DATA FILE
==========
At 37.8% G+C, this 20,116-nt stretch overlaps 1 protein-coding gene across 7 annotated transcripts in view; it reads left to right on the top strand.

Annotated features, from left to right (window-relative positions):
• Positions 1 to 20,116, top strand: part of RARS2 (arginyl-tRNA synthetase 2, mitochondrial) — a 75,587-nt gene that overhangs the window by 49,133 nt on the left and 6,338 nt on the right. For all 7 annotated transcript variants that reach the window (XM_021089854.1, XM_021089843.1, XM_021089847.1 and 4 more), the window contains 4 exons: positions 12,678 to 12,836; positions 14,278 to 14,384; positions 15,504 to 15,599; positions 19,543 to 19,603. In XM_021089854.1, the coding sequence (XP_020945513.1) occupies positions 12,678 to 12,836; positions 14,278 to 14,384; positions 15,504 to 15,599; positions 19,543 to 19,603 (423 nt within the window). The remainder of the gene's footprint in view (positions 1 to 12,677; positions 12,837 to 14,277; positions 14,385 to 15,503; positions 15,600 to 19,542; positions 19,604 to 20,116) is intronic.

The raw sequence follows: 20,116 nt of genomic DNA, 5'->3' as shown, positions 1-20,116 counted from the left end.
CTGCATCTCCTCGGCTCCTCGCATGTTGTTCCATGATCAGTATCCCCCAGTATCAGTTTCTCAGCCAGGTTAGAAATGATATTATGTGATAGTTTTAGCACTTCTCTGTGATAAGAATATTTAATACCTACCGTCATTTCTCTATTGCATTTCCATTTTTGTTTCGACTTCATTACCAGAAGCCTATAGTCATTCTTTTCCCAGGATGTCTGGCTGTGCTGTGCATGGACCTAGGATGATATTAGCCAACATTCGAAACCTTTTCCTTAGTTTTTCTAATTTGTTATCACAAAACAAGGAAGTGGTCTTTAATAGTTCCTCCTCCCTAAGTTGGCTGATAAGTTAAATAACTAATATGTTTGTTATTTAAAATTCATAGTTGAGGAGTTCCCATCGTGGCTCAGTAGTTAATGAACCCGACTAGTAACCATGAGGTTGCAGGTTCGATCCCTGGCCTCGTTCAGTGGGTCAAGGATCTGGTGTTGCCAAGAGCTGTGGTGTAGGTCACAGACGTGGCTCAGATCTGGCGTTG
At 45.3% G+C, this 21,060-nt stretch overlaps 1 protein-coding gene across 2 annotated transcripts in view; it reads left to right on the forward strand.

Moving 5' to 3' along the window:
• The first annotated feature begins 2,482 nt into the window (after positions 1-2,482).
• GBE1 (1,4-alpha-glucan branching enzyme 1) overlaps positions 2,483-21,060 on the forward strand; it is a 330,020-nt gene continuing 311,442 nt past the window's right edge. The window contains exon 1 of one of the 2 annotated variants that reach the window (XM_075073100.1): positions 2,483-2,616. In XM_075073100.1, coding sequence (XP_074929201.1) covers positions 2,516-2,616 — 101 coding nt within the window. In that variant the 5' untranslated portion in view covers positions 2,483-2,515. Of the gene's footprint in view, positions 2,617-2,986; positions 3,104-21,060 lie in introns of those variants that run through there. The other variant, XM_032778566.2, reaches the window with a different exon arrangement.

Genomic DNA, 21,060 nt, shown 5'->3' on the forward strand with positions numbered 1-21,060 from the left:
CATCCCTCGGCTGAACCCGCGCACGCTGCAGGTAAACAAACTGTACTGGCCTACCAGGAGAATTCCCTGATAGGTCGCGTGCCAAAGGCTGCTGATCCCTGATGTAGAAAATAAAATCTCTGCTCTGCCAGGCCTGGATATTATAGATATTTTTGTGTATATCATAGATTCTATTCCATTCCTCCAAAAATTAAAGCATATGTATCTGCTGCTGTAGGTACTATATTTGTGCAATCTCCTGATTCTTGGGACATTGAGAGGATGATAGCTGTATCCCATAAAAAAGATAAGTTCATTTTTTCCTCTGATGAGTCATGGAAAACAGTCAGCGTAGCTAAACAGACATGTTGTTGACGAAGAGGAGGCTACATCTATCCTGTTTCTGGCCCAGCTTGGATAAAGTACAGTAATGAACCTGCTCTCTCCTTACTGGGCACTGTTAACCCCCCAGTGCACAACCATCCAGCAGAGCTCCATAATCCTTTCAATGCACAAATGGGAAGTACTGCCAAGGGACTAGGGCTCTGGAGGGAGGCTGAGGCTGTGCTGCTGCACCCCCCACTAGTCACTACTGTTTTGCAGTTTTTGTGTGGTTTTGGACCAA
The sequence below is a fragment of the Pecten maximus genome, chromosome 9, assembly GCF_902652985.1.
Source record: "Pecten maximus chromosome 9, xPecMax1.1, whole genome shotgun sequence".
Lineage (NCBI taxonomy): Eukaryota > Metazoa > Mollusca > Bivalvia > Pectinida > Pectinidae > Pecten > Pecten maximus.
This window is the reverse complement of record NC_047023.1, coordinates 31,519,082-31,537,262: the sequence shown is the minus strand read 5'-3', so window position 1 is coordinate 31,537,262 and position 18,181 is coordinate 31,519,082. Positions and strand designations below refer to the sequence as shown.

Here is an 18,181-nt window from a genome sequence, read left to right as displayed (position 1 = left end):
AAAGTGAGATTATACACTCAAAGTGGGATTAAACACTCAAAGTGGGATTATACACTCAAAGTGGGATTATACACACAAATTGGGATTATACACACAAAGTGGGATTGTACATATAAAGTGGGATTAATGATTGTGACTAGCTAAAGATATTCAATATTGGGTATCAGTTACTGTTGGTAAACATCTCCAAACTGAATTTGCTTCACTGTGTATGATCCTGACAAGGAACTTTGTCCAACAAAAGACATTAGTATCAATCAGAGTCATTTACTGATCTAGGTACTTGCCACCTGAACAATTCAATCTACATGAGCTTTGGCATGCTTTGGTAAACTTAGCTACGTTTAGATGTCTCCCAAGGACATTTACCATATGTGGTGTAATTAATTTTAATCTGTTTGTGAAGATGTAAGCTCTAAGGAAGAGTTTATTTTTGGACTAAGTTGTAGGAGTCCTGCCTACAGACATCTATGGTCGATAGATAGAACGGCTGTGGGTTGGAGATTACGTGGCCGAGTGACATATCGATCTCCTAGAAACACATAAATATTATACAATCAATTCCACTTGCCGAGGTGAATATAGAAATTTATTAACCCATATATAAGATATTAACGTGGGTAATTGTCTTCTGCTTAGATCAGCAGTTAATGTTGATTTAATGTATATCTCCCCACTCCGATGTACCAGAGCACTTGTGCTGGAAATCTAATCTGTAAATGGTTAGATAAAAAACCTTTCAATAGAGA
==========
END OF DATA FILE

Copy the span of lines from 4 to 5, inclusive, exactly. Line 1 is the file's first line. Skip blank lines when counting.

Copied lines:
The raw sequence follows: 20,116 nt of genomic DNA, 5'->3' as shown, positions 1-20,116 counted from the left end.
CTGCATCTCCTCGGCTCCTCGCATGTTGTTCCATGATCAGTATCCCCCAGTATCAGTTTCTCAGCCAGGTTAGAAATGATATTATGTGATAGTTTTAGCACTTCTCTGTGATAAGAATATTTAATACCTACCGTCATTTCTCTATTGCATTTCCATTTTTGTTTCGACTTCATTACCAGAAGCCTATAGTCATTCTTTTCCCAGGATGTCTGGCTGTGCTGTGCATGGACCTAGGATGATATTAGCCAACATTCGAAACCTTTTCCTTAGTTTTTCTAATTTGTTATCACAAAACAAGGAAGTGGTCTTTAATAGTTCCTCCTCCCTAAGTTGGCTGATAAGTTAAATAACTAATATGTTTGTTATTTAAAATTCATAGTTGAGGAGTTCCCATCGTGGCTCAGTAGTTAATGAACCCGACTAGTAACCATGAGGTTGCAGGTTCGATCCCTGGCCTCGTTCAGTGGGTCAAGGATCTGGTGTTGCCAAGAGCTGTGGTGTAGGTCACAGACGTGGCTCAGATCTGGCGTTG